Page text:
My next plan is to drop in a built 2v from mmr (if they're still good, it's been a min since I've checked) my last gt had 3.73s, magnaflow xpipe, magnapacks, cai, and a tune. It felt quicker but I complained more about the gas than anything lol. For the price of all of that I could've just gotten some trickflow heads.
 

Itsnothin

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Apr 15, 2021
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The long blocks are the SAME. Therefore the motor gaskets are the same. But just for your own piece of mind try this. Look up the part on Rock Auto by make, model, and year. Compare the part numbers pulled up between the two model year combinations. Are they the same?

Thanks for your response, I did check the part numbers for the intake gasket and it was different so I just said eff it and bought the seals for the GM

But you may find that the 07 Grand Marquis does not have an ECT temperature boss on the intake cross over. Some do, Some don't. If yours does not then the intake swap is actually a good thing for you.
Can you elaborate a little more on the intake swap? Where do I find the ECT temp boss thing to know for sure and if it does im guessing that I'll need an intake manifold for a GM?
Yes you can swap the value covers.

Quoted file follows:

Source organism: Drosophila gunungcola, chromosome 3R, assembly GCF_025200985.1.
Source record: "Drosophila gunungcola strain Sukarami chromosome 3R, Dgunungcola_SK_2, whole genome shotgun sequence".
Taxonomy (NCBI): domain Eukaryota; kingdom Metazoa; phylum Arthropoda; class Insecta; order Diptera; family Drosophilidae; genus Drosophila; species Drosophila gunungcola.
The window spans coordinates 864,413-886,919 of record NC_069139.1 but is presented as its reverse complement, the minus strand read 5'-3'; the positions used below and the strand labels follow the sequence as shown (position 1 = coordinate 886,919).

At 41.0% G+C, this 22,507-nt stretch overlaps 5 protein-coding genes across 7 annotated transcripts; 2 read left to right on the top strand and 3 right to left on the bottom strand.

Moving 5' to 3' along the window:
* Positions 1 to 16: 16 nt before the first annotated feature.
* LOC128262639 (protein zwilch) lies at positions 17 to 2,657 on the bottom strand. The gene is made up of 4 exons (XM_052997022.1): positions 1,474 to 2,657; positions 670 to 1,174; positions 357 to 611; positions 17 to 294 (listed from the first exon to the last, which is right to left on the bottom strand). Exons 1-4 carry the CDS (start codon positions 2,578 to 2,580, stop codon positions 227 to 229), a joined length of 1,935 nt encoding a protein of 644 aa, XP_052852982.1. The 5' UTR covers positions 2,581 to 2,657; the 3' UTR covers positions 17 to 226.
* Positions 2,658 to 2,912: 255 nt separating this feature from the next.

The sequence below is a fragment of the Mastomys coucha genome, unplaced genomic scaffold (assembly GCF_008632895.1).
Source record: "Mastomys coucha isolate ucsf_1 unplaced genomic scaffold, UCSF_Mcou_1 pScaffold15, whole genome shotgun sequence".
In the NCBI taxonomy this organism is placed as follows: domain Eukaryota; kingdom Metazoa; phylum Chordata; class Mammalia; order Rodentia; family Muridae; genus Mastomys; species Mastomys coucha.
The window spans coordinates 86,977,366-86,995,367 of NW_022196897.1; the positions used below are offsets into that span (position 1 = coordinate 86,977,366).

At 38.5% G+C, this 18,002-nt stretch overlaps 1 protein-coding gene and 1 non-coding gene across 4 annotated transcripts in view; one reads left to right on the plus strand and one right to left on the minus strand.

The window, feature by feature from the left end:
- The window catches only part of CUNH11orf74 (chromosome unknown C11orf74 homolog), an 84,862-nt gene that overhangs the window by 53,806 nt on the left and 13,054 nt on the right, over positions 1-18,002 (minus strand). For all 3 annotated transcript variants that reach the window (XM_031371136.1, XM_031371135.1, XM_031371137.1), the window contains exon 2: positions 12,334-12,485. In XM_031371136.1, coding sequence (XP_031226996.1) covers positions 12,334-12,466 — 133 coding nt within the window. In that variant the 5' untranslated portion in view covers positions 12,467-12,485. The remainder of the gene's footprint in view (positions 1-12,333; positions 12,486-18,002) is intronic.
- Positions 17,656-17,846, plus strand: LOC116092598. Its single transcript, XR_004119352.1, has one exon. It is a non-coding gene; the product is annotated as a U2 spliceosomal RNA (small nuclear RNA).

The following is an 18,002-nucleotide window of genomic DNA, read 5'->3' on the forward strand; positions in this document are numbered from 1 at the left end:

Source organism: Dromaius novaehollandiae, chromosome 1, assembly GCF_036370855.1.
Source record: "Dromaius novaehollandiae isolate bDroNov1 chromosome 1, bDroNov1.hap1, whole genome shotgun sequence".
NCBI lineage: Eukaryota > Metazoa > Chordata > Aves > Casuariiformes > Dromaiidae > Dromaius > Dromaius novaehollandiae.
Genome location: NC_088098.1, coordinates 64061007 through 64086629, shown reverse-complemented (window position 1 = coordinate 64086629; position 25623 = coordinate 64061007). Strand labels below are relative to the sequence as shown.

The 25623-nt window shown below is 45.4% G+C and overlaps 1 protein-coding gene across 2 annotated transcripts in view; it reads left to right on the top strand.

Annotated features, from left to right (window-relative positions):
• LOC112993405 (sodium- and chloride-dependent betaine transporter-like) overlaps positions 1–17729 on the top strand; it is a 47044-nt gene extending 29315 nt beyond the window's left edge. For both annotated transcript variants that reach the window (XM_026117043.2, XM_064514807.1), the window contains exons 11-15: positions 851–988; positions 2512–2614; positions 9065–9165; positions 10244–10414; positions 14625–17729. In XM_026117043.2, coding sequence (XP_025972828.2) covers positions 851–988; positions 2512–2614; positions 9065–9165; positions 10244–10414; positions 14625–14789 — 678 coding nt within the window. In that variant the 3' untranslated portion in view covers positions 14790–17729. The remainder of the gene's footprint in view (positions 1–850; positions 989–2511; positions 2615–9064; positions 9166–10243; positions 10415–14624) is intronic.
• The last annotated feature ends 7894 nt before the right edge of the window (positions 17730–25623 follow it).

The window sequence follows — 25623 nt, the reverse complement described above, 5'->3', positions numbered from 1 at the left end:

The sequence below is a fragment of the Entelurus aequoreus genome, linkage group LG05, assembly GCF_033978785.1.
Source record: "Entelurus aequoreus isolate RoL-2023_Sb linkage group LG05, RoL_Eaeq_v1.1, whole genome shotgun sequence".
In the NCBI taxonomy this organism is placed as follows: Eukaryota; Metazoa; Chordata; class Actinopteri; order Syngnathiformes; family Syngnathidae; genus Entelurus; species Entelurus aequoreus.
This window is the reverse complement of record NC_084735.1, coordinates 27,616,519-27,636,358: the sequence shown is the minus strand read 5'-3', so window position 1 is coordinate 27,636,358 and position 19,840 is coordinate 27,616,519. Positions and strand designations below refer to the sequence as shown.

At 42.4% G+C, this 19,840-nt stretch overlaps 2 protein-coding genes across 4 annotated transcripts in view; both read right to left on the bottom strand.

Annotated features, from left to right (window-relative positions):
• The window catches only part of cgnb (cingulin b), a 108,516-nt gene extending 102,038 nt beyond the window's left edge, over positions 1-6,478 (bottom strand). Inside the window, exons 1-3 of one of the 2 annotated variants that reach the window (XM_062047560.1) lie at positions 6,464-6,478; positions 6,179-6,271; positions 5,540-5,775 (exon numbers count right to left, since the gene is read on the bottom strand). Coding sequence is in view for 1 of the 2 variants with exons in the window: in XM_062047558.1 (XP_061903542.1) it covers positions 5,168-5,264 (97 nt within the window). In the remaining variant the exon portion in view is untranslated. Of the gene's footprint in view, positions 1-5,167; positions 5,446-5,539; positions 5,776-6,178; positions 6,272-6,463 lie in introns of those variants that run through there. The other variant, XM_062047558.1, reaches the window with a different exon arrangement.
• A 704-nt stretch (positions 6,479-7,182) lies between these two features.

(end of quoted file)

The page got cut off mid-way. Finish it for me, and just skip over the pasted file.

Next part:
TIP. the Grand Marquis has slightly different wiring harness routing than the Mustang. There are wiring harness stand offs on the outside edge of the valve covers. I found out the hard way that I should have removed and swapped to the no stand off versions used by the Mustang.

Awesome, so because I'm using the mustang valve covers I don't have to worry about this right?
Note, the Grand Marquis from that model year will have a CHT and a knock sensor that the Mustang does not use. Either remove the unused sensors or just don't reattach them.

Noted
 

wmburns

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Can you elaborate a little more on the intake swap? Where do I find the ECT temp boss thing to know for sure and if it does im guessing that I'll need an intake manifold for a GM?
The GM doesn't use an ECT (engine coolant temperature). It uses a CHT (cylinder head temperature) sensor instead.

The Mustang GT uses an ECT and does not use a CHT.

If you were to purchase an intake manifold for a late model GM you MIGHT find the spot for the boss where the ECT is drilled and tapped is NOT be present.

Since the Mustang does use an ECT then what ever replacement intake is used also needs an ECT.

Bottom line. You need to match the ELECTRICAL requirements of the original car. The car's computer is expecting to see the sensors it was born with. The PCM doesn't know (and shouldn't care) that the long block from an 07 GM has been used. Which if all of the electrical wiring and sensors are in place will be true.